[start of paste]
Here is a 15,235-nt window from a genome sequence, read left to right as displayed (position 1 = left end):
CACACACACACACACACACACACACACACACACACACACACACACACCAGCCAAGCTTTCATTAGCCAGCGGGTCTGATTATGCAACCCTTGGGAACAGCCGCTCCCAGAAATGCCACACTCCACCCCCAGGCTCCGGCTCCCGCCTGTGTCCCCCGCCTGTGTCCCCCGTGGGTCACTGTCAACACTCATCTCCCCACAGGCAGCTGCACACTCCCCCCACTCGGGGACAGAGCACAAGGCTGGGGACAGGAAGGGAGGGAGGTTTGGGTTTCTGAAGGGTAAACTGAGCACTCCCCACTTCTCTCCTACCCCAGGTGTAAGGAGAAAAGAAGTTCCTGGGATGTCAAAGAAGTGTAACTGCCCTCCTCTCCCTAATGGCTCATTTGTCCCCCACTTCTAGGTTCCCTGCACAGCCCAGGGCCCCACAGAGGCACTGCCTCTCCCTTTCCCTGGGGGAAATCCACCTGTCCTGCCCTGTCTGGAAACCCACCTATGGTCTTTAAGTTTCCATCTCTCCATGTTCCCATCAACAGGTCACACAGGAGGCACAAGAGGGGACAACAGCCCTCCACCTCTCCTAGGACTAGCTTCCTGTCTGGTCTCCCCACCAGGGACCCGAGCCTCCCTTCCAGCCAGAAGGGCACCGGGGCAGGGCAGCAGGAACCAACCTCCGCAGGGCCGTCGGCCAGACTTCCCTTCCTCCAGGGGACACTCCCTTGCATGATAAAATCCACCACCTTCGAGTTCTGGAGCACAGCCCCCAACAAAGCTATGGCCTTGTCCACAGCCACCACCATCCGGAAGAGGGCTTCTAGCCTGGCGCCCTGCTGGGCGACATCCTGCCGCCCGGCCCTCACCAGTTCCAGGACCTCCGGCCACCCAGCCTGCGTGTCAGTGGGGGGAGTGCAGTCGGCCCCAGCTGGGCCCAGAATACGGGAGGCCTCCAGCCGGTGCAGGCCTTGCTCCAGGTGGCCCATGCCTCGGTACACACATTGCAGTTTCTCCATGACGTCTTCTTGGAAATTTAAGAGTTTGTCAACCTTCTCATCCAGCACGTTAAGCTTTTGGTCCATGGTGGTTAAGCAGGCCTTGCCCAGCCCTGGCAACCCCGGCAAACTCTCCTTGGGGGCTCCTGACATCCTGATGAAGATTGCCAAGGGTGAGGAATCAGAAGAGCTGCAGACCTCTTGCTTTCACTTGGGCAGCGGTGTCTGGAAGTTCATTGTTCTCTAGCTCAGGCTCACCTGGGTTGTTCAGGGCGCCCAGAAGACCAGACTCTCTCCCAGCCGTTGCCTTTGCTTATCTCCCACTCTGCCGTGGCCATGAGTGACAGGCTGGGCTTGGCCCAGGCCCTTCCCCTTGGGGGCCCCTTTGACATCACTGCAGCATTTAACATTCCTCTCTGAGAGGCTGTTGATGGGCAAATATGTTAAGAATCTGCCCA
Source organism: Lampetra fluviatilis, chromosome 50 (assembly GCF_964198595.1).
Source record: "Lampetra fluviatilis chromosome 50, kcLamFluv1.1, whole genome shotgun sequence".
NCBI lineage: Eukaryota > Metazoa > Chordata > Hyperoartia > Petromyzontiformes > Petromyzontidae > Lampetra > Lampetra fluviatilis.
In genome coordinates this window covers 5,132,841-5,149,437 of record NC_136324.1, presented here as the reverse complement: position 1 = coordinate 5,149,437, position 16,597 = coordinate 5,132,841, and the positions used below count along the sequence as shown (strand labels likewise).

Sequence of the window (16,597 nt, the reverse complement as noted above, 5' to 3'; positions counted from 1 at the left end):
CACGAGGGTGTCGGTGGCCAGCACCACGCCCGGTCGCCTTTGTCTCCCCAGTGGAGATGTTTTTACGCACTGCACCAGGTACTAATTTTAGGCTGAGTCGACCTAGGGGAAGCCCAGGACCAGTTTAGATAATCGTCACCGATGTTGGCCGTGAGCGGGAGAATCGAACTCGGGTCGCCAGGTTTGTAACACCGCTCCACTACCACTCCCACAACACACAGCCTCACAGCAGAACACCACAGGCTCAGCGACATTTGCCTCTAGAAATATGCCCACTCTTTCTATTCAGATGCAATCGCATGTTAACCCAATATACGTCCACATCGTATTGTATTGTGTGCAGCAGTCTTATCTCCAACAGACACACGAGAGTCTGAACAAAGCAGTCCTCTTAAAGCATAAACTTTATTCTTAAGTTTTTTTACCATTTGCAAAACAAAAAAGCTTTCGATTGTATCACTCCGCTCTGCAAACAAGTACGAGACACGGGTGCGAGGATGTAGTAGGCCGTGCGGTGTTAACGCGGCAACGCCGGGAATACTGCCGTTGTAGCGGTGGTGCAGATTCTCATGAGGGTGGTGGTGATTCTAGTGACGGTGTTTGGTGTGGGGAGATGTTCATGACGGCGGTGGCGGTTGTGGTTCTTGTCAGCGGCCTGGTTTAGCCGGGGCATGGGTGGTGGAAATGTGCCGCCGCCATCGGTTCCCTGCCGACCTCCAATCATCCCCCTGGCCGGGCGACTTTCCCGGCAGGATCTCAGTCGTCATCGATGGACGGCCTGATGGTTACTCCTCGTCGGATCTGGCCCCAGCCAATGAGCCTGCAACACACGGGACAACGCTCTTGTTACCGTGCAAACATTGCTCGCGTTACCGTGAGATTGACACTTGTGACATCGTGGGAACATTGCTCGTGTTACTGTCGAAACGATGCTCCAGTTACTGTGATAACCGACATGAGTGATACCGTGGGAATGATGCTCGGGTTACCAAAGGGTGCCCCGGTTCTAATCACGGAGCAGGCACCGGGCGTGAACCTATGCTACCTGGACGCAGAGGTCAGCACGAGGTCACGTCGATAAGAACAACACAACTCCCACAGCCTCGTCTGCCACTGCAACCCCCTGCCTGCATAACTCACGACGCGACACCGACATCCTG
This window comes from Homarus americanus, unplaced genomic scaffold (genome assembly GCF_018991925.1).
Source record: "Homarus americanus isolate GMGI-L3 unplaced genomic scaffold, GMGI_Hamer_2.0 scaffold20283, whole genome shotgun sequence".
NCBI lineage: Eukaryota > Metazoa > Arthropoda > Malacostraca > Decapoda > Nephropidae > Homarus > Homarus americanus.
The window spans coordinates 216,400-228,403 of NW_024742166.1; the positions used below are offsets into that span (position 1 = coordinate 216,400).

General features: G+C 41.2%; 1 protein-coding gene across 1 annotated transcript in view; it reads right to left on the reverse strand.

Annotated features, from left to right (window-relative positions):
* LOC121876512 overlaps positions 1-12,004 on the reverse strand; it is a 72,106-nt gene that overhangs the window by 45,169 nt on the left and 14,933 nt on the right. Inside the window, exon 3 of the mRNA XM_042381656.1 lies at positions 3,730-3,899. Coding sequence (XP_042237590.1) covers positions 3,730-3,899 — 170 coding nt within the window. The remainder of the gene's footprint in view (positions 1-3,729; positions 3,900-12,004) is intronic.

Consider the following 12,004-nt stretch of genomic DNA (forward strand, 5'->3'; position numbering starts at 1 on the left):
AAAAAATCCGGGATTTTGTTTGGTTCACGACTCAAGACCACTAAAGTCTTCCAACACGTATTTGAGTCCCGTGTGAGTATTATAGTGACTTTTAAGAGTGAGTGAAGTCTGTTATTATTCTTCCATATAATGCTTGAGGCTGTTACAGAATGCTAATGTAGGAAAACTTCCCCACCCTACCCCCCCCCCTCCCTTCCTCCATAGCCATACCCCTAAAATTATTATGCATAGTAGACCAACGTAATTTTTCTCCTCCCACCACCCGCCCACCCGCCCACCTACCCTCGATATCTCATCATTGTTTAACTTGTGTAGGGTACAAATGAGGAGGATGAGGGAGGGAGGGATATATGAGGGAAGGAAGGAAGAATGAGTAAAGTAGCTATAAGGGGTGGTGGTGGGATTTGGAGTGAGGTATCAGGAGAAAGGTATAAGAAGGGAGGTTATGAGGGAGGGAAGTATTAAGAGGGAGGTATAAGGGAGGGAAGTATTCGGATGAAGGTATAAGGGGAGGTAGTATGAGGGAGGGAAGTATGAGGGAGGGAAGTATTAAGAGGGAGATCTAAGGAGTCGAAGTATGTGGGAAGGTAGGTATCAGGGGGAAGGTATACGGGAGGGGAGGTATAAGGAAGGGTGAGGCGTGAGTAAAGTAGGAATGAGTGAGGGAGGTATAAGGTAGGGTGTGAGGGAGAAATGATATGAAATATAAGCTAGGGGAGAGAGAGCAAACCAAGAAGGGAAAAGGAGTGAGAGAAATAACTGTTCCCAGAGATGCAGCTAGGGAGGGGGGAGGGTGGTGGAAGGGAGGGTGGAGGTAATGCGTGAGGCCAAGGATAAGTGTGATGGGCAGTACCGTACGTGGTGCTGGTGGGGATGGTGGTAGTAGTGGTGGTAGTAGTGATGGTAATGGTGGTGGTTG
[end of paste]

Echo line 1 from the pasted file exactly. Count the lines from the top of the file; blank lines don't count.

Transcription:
Here is a 15,235-nt window from a genome sequence, read left to right as displayed (position 1 = left end):